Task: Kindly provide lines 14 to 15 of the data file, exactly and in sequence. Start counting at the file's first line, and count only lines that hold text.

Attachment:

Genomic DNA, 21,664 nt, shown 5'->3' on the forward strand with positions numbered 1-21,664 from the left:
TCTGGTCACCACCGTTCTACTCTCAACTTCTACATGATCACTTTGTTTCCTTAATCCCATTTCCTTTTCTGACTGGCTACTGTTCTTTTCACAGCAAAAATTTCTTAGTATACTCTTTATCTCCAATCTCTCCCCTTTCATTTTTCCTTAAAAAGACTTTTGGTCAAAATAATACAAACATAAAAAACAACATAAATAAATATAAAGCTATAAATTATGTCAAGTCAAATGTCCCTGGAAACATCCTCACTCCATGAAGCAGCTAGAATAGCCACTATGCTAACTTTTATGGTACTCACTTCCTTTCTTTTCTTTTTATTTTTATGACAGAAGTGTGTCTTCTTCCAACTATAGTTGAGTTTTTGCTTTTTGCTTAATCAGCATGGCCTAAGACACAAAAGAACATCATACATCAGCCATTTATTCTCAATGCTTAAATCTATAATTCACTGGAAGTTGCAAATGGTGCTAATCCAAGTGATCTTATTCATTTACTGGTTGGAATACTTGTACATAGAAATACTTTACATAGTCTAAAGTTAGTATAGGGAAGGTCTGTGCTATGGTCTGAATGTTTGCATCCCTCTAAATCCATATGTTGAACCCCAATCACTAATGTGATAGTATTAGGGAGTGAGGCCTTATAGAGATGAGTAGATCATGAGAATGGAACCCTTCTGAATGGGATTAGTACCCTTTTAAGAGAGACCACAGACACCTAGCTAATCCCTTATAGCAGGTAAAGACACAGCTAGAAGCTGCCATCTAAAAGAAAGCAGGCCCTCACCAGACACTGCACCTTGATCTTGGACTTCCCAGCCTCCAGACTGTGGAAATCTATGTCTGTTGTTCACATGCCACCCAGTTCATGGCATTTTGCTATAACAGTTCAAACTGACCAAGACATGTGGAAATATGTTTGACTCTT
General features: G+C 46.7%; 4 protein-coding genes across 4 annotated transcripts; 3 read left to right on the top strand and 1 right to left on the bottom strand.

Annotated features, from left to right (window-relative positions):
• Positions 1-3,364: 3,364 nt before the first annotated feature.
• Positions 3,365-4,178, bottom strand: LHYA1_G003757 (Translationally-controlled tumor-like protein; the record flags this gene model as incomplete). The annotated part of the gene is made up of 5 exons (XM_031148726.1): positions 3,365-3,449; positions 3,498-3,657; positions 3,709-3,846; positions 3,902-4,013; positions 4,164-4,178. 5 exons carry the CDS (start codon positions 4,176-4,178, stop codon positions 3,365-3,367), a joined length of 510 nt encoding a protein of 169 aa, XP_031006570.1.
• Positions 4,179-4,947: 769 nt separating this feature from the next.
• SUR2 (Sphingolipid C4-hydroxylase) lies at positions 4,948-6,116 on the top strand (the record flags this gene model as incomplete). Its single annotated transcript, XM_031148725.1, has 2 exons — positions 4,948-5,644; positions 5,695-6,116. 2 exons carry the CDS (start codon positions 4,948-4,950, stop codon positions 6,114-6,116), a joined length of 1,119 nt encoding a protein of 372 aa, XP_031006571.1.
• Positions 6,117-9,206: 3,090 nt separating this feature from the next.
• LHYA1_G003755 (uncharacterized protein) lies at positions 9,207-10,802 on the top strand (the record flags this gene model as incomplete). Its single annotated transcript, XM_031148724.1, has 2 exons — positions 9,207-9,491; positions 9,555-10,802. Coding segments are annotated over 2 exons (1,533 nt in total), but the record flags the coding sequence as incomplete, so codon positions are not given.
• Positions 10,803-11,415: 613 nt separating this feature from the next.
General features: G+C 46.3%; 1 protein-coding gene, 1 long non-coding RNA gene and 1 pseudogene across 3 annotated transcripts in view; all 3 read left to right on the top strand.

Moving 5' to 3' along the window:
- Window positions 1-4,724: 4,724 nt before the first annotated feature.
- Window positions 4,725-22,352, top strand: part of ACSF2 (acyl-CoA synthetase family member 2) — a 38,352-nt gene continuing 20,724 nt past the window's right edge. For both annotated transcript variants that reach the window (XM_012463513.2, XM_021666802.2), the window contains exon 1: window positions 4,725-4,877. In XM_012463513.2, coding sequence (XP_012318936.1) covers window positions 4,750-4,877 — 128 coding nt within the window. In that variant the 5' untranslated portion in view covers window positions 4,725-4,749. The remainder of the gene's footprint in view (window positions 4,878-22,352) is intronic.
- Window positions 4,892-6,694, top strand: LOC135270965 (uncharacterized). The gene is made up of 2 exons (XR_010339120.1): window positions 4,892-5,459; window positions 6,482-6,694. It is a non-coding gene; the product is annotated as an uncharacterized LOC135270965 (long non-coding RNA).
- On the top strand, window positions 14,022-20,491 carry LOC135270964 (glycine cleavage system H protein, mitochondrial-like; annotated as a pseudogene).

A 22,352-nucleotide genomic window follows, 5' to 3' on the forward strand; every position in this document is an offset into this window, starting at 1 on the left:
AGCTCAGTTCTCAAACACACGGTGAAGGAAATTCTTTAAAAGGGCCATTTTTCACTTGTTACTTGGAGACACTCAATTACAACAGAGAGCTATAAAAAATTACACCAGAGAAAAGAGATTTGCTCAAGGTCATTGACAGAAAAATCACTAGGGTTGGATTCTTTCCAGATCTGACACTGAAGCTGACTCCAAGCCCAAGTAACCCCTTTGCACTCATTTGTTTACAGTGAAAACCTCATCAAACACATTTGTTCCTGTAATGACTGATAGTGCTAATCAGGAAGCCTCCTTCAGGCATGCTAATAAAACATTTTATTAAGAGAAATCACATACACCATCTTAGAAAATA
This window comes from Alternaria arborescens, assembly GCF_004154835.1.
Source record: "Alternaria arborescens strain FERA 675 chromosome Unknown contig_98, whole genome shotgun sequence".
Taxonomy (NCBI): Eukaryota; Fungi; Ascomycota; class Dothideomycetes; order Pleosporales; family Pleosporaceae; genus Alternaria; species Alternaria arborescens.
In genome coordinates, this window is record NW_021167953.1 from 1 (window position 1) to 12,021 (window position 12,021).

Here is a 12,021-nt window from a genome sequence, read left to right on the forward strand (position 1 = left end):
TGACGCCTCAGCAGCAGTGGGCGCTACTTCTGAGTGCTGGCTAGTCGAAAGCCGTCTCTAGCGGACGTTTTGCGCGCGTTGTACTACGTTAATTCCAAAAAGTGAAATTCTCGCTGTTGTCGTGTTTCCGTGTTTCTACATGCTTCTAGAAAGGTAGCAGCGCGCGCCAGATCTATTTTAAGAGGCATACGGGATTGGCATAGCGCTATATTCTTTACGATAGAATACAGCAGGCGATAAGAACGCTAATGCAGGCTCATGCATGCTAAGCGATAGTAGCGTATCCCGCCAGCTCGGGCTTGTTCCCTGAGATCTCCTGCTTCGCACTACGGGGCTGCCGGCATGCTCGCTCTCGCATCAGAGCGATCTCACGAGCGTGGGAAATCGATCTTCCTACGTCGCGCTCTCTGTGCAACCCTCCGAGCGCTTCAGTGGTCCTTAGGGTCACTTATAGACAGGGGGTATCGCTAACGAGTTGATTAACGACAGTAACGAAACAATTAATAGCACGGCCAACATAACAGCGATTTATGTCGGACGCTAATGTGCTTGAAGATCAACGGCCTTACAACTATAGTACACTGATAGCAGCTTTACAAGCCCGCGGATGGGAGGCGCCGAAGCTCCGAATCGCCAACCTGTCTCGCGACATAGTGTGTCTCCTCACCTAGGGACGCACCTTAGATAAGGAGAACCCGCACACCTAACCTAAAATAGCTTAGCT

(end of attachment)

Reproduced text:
- Window positions 1-4,724: 4,724 nt before the first annotated feature.
- Window positions 4,725-22,352, top strand: part of ACSF2 (acyl-CoA synthetase family member 2) — a 38,352-nt gene continuing 20,724 nt past the window's right edge. For both annotated transcript variants that reach the window (XM_012463513.2, XM_021666802.2), the window contains exon 1: window positions 4,725-4,877. In XM_012463513.2, coding sequence (XP_012318936.1) covers window positions 4,750-4,877 — 128 coding nt within the window. In that variant the 5' untranslated portion in view covers window positions 4,725-4,749. The remainder of the gene's footprint in view (window positions 4,878-22,352) is intronic.